1714
ENGLISH POETRY 1579-1830: SPENSER AND THE TRADITION

Colin's Complaint.

Poems and Translations. By several Hands. To which is added, The Hospital of Fools; a Dialogue; by the late William Walsh, Esq.

Nicholas Rowe


A love-complaint in seven double-quatrain stanzas: Colin berates himself for having the folly "To think that a beauty so gay, | So kind and so constant wou'd prove; | Or go clad like our maidens in grey, | And live in a cottage on love?" The characterization of the unhappy swain likely derives from Spenser's Colin Clout, possibly at many removes. "Colin's Complaint" became one of the most popular of all eighteenth-century pastoral lyrics, especially after it was imitated by William Shenstone in his "Pastoral Ballad."

While Nicholas Rowe's famous lyric is thought to have been written in 1712 and first published in a broadside, it seems more likely that it was first published in this anthology edited by John Oldmixon that contains poems by John Hughes and others in his Whig coterie. "Collin's Complaint" was not collected in early editions of Rowe's poems, and it seems to have dropped out of sight; early biographies of Rowe do not mention the poem. In 1744 it was printed anonymously in the London Magazine with a Latin translation, suggesting that it was well known at that date, possibly by circulation in songbooks. In the life of Addison, Johnson reports that Rowe's "Despairing Shepherd" was written on the occasion of Addison's unequal marriage to the Countess of Warwick.

Oliver Goldsmith: "This, by Mr. Rowe, is better than any thing of the kind in our language" Beauties of English Poesy (1767) 2:159.

In the same measure, compare An Answer to Collin's Complaint, in London Magazine 5 (December 1736) 695-96, and Collin's Complaint in London Magazine 13 (October 1744) 514. Another sequel was published in the Edinburgh Magazine or Literary Amusement 51 (15 March 1781) 305.

W. J. Courthope: "Nicholas Rowe, the author of [The Fair Penitent], a member of an old Devonshire family, was born at Little Barford, Bedfordshire, in 1674. He was elected King's Scholar at Westminster in 1688, and while at school read, for his own amusement, a large amount of English literature, including ballads, plays, and romances. He was called to the Bar as a member of the Middle Temple in 1689. Having inherited from his father John Rowe, a barrister, a fortune of 300 a year, he was in easy circumstances, and seems to have become a playwright from inclination. His first tragedy The Ambitious Stepmother, acted in 1700, was followed by Tamerlane in 1702, The Fair Penitent in 1703, and Ulysses in 1706. His last three plays, The Royal Convert (1707), Jane Shore (2nd February 1713-14), Lady Jane Grey (20th April 1715) show an increasing disposition to rely on English historical subjects. He died on the 6th of December 1718, and was buried in Westminster Abbey" History of English Poetry (1895-1910) 5:434.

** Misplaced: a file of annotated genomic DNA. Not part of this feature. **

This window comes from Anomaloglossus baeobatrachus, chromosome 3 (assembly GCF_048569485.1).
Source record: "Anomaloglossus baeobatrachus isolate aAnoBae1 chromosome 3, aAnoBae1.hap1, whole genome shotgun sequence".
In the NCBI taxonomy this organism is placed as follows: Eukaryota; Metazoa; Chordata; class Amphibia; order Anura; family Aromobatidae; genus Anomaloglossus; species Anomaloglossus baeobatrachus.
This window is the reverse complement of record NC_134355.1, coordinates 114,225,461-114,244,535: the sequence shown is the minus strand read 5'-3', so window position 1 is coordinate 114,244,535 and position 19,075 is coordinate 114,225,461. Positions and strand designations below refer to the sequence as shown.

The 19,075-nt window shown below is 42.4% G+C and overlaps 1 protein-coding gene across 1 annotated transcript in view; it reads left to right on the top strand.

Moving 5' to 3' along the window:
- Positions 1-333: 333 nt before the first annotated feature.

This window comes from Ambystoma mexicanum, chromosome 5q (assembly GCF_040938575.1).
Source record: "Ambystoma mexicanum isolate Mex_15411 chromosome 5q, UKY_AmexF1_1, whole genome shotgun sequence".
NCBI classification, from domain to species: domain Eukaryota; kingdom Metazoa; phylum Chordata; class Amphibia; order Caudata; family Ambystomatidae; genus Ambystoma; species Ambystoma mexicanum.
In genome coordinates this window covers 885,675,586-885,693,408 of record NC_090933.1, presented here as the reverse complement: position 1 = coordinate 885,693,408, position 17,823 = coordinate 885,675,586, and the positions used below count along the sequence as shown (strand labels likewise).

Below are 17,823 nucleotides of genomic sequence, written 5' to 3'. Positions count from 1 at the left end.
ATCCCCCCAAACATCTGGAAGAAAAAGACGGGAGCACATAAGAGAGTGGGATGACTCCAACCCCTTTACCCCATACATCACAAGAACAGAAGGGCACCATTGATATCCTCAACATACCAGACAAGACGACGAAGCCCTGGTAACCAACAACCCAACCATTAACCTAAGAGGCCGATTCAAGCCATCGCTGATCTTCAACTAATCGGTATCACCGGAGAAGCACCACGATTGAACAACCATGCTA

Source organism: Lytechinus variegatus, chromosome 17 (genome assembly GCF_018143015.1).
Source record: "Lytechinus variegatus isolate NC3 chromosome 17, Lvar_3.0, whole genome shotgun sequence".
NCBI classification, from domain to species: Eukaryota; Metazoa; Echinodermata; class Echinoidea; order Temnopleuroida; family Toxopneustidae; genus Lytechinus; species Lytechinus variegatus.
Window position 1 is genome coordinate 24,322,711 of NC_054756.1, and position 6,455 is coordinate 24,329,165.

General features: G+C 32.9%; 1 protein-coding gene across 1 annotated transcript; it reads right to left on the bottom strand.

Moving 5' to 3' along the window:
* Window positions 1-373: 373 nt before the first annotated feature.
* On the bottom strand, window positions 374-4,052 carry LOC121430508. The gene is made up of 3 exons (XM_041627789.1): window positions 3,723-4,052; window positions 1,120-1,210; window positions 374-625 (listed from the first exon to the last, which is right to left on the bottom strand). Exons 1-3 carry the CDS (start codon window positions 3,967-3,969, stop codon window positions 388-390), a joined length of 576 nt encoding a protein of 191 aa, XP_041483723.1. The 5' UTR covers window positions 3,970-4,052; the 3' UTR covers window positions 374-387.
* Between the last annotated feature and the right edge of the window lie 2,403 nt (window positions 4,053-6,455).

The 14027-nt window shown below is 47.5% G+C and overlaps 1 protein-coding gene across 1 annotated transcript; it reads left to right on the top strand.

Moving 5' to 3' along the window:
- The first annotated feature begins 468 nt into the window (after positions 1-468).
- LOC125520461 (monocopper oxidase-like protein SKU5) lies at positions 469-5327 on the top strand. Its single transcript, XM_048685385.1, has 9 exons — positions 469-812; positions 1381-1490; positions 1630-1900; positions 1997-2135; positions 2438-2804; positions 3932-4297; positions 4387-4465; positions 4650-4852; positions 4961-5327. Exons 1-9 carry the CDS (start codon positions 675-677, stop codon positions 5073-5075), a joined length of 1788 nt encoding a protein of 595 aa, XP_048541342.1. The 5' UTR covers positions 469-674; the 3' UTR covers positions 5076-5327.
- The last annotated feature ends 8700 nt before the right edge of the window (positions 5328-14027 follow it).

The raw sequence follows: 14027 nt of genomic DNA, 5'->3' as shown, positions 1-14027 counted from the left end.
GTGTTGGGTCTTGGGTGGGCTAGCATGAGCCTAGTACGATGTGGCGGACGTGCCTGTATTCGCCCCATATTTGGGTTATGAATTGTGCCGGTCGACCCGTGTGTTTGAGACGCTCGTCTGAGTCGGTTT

Rowe's authorship was not generally known for some decades. The attribution appears early, however. Susanna Centlivre, "Alluding to Mr. Rowe's excellent Song, call'd Colin's Complaint," refers to Rowe as Colin in her pastoral elegy included in Musarum Lachrymae: or Poems to the Memory of Nicholas Rowe (1719) p. 33.



Despairing, beside a clear Stream,
A Shepherd forsaken was laid,
And while a false Nymph was his Theme,
A Willow supported his Head.
The Wind that blew over the Plain,
To his Sighs with a Sigh did reply;
And the Brook, in return to his Pain,
Ran mournfully murmuring by.

Alas silly Swain that I was!
Thus sadly complaining, he cry'd;
When first I beheld that Fair Face,
'Twere better by far I had dy'd.
She talk'd, and I bless'd the Dear Tongue;
When She smil'd 'twas a Pleasure too great;
I listen'd, and cry'd while She sung,
Was Nightingale ever so sweet?

How foolish I was to believe,
She cou'd doat on so homely a Clown;
Or that her fond Heart wou'd not grieve,
To forsake the Fine Folk of the Town!
To think that a Beauty so Gay,
So Kind and so Constant wou'd prove,
To go clad like our Maidens in Grey,
And live in a Cottage on Love.

What tho' I have Skill to complain,
Tho' the Muses my Temples have crown'd;
What tho' when they hear my soft Strain,
The Virgins sit weeping around.
Ah Colin! thy Hope is in vain,
Thy Pipe and thy Lawrel resign;
Thy Fair One inclines to a Swain,
Whose Musick is sweeter than thine.

And you, my Companions so dear,
Who sorrow to see me betray'd;
Whatever I suffer, forbear,
Forbear to accuse the false Maid.
Tho' thro' the wide World I should range,
'Tis in vain from our Fortune to fly;
'Twas Hers to be false and to change,
'Tis Mine to be constant and dye.

If while my Hard Fate I sustain,
In her Breast any Pity is found,
Let Her come with the Nymphs of the Plain,
And see me laid low in the Ground:
The last humble Boon that I crave,
Is to shade me with Cypress and Eugh;
And when She looks down on my Grave,
Let her own that her Shepherd was true.

Then to her New Love let her go,
And deck her in Golden Array;
Be Finest at ev'ry Fine Show,
And frolick it all the long Day:
While Colin, forgotten and gone,
No more shall be talk'd of, or seen;
Unless that beneath the pale Moon,
His Ghost shall glide over the Green.

[pp. 88-91]